With the uncoupling of the secondary coil S, no additional voltage is induced therein so that the heating of the superconductive short circuit cylinder S remains limited. As a result, there are no further losses.
In order to heat-insulate the secondary coil from the rest of the current limiter, the iron core includes gaps LS at opposite sides of the secondary coil S. The gaps may be air gaps or they may be filled with a heat insulating material or they may be evacuated.
FIG. 2 shows schematically the hollow wound iron core Fe which has a relatively small cross-section in the area of the primary coil P. It may be a hollow cylinder wound spirally from condenser sheet metal in order to suppress eddy current losses. In addition, it may consist of low quality iron since it has to carry no flux while the line current is within its nominal range. Also, the iron core may consist of layered iron sheets.
The eventual non-linear behavior in the area of zero voltage passages of the line current is accounted for by the tertiary coil T with an ohmic resistance RT in the form of the higher specific tertiary conductor resistance. The tertiary coil T attenuates the non-linearites particularly the over-voltages by generating compensation currents. In order to be able to develop this effect, the tertiary coil T is arranged co-axially with the primary coil P within the hollow space of the iron core Fe. This provides for the desired strong magnetic coupling with the primary coil P during fault or short circuit occurrences. Only, when the iron core is saturated will the magnetic flux extend through the tertiary coil T. Under normal operation, the magnetic flux extends solely through the unsaturated iron core Fe so that the tertiary coil is shielded that is, there is a flux compensation to zero in the iron core Fe.
The tertiary coil T is important already during the first response of the short circuit current limiter. Without the tertiary compensation current, the transient switching overvoltage occurring during a rapid current reduction in the superconducting cylinder S would be very high because the energy stored inductively in the net would have to be transferred to the transformer inductivity.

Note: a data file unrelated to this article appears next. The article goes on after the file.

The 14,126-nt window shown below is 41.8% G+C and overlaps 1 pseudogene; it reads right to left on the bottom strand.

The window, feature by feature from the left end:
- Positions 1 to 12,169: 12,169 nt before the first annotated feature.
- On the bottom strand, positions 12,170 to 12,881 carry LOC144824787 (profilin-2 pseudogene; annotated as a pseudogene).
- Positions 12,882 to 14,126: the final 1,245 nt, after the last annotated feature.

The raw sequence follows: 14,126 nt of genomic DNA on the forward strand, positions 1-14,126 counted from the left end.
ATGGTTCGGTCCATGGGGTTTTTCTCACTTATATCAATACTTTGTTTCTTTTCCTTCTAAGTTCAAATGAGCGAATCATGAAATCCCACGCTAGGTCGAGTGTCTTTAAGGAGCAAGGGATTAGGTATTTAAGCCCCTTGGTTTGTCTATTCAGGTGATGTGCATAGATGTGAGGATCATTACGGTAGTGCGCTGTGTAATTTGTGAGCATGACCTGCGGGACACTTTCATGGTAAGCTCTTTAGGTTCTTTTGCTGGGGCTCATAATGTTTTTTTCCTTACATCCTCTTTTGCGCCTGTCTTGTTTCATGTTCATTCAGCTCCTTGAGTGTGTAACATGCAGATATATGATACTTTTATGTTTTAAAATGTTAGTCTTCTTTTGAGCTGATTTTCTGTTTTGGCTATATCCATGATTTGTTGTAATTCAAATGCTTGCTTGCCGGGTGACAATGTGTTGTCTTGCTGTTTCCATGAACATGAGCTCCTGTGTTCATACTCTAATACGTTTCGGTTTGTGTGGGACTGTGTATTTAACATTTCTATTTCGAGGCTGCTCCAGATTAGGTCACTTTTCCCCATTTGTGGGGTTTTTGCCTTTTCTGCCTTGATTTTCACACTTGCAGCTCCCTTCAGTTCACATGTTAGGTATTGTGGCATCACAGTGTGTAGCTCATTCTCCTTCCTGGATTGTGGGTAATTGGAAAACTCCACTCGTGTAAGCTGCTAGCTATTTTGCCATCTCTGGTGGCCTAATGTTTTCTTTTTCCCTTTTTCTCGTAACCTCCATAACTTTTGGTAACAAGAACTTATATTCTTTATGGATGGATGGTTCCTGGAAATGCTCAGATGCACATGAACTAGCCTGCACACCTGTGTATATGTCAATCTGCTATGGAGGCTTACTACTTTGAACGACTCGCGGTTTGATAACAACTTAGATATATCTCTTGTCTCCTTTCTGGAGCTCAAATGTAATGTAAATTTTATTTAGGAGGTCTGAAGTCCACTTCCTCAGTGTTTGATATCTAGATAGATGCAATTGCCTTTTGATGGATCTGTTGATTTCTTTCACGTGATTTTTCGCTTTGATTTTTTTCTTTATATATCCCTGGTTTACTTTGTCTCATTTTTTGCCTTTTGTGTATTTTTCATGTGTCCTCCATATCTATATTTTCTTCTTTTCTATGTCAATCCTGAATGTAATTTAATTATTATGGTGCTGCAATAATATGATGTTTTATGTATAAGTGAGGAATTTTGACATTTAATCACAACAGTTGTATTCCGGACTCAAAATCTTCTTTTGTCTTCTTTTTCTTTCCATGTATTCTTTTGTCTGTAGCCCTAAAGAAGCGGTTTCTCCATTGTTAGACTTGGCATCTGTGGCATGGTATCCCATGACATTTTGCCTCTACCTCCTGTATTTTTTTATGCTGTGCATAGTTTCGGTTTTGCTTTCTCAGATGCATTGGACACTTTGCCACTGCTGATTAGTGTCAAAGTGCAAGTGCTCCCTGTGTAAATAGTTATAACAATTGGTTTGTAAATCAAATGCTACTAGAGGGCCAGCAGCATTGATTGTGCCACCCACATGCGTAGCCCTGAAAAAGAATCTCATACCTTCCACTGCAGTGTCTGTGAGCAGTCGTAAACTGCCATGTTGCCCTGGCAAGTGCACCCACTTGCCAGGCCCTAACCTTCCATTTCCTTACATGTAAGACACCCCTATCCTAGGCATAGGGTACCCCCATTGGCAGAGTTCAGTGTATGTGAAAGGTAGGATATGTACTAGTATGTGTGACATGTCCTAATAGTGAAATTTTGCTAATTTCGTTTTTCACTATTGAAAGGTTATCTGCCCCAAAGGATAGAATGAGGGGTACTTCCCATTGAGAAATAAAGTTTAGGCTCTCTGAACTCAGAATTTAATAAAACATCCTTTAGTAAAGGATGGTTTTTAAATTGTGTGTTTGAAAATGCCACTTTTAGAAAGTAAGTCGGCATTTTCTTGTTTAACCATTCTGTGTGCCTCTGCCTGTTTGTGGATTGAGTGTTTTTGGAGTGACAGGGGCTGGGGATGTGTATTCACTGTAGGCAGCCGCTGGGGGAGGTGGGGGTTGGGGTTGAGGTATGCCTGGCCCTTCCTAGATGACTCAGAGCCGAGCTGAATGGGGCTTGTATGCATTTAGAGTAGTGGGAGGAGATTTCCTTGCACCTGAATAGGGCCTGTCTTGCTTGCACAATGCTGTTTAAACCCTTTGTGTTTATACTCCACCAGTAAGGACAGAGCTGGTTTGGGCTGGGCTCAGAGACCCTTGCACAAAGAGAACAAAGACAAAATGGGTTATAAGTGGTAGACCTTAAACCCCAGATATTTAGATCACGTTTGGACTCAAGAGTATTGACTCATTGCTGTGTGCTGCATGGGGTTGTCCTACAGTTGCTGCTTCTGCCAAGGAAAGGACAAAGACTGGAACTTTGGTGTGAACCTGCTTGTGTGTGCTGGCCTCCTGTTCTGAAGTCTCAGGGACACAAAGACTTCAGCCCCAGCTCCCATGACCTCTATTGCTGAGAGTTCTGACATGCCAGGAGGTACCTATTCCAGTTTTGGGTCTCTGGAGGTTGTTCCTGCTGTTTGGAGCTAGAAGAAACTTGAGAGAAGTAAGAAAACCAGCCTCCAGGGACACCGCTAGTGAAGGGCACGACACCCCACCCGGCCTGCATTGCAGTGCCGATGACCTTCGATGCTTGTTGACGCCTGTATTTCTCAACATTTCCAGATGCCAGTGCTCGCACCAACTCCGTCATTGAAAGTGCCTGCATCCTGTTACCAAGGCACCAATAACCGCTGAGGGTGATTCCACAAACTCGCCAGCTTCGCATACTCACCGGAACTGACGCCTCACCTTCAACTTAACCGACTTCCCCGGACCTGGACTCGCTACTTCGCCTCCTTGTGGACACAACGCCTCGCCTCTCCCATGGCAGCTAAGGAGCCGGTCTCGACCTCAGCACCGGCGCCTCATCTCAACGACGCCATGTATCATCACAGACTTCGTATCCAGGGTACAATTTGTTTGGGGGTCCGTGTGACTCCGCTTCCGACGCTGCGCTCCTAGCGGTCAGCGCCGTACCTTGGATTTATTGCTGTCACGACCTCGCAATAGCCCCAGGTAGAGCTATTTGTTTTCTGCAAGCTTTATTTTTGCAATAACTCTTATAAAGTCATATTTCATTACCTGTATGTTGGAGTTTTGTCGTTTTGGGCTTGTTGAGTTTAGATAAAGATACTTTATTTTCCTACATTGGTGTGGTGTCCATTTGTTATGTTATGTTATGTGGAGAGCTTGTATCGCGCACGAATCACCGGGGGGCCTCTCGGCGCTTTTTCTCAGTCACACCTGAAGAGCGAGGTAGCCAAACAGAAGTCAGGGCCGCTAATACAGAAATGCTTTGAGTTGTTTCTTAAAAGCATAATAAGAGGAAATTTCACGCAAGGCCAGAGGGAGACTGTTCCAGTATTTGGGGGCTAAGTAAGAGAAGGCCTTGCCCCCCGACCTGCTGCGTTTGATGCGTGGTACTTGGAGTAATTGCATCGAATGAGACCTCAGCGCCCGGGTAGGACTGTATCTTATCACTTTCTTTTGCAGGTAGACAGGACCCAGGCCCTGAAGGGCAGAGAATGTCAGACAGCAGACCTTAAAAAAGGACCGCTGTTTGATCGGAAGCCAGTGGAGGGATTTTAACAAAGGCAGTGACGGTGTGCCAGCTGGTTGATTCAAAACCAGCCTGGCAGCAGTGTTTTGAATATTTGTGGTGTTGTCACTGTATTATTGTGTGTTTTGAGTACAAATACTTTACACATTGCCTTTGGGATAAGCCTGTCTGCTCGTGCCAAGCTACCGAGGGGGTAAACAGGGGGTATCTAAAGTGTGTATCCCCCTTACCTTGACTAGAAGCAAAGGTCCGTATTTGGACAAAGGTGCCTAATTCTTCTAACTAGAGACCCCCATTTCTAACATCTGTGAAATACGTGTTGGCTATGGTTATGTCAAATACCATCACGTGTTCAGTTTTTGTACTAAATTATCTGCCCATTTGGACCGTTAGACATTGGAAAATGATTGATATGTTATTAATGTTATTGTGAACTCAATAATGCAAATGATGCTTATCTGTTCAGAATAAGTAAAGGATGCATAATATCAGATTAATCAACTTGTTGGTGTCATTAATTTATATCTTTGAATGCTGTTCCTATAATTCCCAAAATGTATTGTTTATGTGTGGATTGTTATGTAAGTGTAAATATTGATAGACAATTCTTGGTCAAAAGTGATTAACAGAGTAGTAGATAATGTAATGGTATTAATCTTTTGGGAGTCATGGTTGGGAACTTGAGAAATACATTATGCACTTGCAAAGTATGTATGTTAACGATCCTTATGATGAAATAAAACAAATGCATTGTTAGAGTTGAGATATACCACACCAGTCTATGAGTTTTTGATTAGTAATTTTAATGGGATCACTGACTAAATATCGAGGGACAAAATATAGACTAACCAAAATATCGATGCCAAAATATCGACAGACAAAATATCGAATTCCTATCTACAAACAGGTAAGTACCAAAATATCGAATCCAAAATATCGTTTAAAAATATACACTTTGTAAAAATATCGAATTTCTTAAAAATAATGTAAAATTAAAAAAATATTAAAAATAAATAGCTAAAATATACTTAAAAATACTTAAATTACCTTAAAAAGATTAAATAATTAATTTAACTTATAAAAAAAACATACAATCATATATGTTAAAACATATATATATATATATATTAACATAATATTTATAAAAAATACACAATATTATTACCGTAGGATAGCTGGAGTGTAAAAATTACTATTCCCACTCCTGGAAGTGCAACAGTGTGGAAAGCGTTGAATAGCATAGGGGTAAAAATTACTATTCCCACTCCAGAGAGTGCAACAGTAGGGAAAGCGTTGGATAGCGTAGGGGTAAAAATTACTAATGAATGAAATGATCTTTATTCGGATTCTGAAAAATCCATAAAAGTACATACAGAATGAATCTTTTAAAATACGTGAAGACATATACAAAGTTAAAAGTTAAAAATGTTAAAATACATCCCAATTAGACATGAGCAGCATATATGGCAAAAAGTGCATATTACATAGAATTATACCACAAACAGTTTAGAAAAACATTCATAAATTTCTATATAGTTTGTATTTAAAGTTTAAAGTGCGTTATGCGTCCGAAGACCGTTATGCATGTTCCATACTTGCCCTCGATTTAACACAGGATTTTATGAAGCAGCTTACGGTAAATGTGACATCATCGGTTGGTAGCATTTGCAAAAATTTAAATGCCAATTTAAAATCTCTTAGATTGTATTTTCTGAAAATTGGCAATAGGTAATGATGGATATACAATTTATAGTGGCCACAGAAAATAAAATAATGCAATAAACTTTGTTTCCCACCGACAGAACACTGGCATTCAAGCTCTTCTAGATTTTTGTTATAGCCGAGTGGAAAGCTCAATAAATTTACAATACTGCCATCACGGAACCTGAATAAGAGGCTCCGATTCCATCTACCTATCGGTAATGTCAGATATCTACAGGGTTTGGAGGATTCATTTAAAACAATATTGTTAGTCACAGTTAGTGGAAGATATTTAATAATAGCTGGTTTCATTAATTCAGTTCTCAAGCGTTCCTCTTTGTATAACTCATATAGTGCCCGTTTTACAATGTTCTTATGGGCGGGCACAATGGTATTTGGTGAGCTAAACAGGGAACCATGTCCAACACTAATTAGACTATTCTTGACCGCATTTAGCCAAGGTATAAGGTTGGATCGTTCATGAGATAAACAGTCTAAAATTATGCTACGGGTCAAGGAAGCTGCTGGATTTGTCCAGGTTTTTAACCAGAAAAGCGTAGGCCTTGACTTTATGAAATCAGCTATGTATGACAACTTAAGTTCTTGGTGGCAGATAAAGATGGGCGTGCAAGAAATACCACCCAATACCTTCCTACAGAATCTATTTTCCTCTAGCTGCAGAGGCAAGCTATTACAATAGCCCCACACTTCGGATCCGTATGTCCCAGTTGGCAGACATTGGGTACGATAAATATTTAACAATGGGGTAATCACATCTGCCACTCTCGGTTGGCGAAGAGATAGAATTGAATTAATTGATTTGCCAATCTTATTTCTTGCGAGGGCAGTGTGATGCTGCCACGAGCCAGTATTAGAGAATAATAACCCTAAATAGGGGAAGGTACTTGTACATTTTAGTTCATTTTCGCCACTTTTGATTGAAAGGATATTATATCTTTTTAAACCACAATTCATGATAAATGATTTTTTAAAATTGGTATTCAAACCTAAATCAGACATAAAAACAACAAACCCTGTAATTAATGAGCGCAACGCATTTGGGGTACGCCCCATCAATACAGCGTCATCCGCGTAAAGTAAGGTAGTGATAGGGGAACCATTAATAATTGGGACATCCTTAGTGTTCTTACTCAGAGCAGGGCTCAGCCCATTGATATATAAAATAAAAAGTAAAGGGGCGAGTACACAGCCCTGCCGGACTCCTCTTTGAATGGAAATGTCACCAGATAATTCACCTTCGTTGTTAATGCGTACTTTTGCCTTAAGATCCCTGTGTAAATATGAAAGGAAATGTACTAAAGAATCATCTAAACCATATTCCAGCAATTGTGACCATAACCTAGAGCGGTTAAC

The tertiary coil T, which has a given resistance uncouples the transient processes from the behavior of the superconductive winding S.
In the area of the primary coil P, the hollow core fulfills at the same time three requirements; it provides for the smallest possible iron cross-section, it provides a space for the tertiary coil T while being strongly coupled therewith and an uncoupling of the secondary coil during fault or short circuit occurrences.
FIG. 3 shows the superconductive short circuit current limiter in an electrical circuit representation. The transformer is represented by the two variable inductivities Lp and Ls with an iron core Fe which includes a small cross-section AFe in an area thereof. Both inductivities Lp, Ls are coupled by way of the mutual induction Mps, which is current dependent. The mutual induction Mps disappears when a fault or short circuit current occurs whereby Ls is uncoupled from Lp. In an ideal situation, the mutual induction should assume only two states, like a switch, that is, it should provide for ideal magnetic coupling up to the response current level and complete magnetic uncoupling when short circuit currents I>IT occur.